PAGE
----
Educating inventors in the four ways suggested in this article may give the prosecuting attorney more tools to combat a rejection based on obviousness, and may help mitigate costs, decrease prosecution time, and increase the likelihood of issuance of a patent.

Unexpected Problems and Unexpected Results

An unexpected problem is a problem that occurs during the implementation, testing, and/or designing of an invention that the inventor did not foresee at the time an inventive solution was formulated. Therefore, the inventor should note when the inventive moment occurred and what the idea initially encompassed. An unexpected problem is a problem that may be foreseeable at the time it occurs, but may not have been foreseeable at the time of the inventive formulation. Therefore, inventors should evaluate every obstacle or problem he or she encounters with this question: Was this foreseeable when I had my inventive moment? If the answer is no or maybe, the problem may be unexpected and should be recorded as such.

Inventors should also learn how to recognize unexpected results during the innovation process. A result is unexpected if the inventor could not foresee the result or the magnitude of the result at the beginning of an experiment. After each test or experiment, inventors should evaluate every result with the same question: Did I foresee this result when I began the experiment? If the answer is no or maybe, the result may be unexpected and should be recorded as such.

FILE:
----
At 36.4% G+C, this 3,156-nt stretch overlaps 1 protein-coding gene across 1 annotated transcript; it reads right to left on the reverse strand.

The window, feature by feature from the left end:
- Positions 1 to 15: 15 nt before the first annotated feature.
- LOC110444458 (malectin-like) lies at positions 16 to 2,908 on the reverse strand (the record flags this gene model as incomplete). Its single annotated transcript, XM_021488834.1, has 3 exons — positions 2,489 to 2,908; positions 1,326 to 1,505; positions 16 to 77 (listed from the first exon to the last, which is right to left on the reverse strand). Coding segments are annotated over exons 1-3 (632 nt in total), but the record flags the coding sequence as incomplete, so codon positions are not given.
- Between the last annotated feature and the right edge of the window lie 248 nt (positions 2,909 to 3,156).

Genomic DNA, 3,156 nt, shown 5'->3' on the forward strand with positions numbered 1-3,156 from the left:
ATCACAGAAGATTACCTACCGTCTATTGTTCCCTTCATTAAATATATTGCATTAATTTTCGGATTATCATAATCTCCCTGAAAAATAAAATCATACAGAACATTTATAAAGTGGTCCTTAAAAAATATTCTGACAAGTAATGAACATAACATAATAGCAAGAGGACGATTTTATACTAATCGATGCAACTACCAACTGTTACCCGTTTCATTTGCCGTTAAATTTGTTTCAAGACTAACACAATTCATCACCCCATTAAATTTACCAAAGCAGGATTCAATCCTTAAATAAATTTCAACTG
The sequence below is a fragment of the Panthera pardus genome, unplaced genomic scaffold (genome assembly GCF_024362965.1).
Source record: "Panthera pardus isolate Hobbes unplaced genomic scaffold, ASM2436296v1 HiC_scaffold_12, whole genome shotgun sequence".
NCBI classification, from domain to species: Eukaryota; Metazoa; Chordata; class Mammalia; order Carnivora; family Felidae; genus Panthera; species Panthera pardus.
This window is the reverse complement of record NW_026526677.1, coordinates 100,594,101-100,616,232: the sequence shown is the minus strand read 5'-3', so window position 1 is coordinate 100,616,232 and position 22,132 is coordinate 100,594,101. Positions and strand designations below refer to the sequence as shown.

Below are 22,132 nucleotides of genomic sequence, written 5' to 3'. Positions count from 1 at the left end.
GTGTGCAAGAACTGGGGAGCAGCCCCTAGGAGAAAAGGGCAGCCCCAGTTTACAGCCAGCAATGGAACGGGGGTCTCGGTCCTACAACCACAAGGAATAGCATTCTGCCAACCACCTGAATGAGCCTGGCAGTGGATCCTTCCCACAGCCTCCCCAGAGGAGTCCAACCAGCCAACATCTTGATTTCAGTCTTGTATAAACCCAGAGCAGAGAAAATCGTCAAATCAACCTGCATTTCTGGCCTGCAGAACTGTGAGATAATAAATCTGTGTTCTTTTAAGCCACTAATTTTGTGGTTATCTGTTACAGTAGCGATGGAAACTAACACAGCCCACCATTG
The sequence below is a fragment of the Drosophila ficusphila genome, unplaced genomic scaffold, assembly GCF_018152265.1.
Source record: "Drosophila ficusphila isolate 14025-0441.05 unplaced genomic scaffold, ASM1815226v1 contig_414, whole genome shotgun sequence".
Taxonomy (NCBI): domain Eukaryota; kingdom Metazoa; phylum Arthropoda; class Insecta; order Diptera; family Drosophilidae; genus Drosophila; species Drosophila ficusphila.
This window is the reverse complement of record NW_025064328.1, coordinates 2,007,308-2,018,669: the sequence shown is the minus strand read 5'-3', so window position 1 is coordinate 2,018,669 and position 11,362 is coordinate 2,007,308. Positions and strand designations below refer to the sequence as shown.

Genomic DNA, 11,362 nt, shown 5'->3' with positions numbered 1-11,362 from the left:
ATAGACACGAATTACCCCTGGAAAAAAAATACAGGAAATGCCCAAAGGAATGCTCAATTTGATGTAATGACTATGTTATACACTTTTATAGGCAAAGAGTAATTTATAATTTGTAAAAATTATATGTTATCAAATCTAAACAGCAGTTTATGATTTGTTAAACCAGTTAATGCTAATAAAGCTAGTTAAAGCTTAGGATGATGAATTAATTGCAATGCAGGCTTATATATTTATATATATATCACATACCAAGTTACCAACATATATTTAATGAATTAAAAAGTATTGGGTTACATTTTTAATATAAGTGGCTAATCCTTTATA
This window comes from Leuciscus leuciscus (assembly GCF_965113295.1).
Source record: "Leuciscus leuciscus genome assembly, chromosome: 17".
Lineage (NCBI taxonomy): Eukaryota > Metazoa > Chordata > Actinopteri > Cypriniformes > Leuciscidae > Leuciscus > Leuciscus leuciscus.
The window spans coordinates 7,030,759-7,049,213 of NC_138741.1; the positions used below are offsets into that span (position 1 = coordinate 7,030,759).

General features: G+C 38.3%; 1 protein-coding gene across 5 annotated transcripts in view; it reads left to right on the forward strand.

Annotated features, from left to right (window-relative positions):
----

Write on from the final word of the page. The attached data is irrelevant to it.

The documentation of unexpected problems and unexpected results can provide a weapon in the attorney's arsenal for combating an obviousness rejection. For example, a showing that each component of an invention exists in the prior art is often typical during the examination process in that inventions are often minor improvements of known elements or a combination of known elements. The Examiner may argue that because each component exists in the prior art, it would have been obvious to put each of the components together to arrive at the invention. Documenting unexpected problems and unexpected results allows a prosecution attorney to argue that, although the components are all taught in the prior art, the combination of the features overcomes unexpected problems and produces unexpected results that would not have been foreseeable to a person of ordinary skill in the art. Such an argument may help to get claims allowed without narrowing their scope, and quickly defeat the obviousness argument.

Synergy of Separate Components

During the disclosure process, inventors should consider and disclose the synergy of the invention. To do this, the inventor needs to determine all of the major components of the invention, and then describe the cause and effect relationship of each component and its interactions with any other identified component. Additionally, the inventor needs to describe how all of the major components working together affect the resulting invention, and how any one component may affect the resulting invention. For example, if a system has three sequential major components, the inventor should explain the causational relationship between components one and two, the causational relationship between components one and three, the causational relationship between components two and three, and how the combination all three of the relationships between the components affects the end result of the system.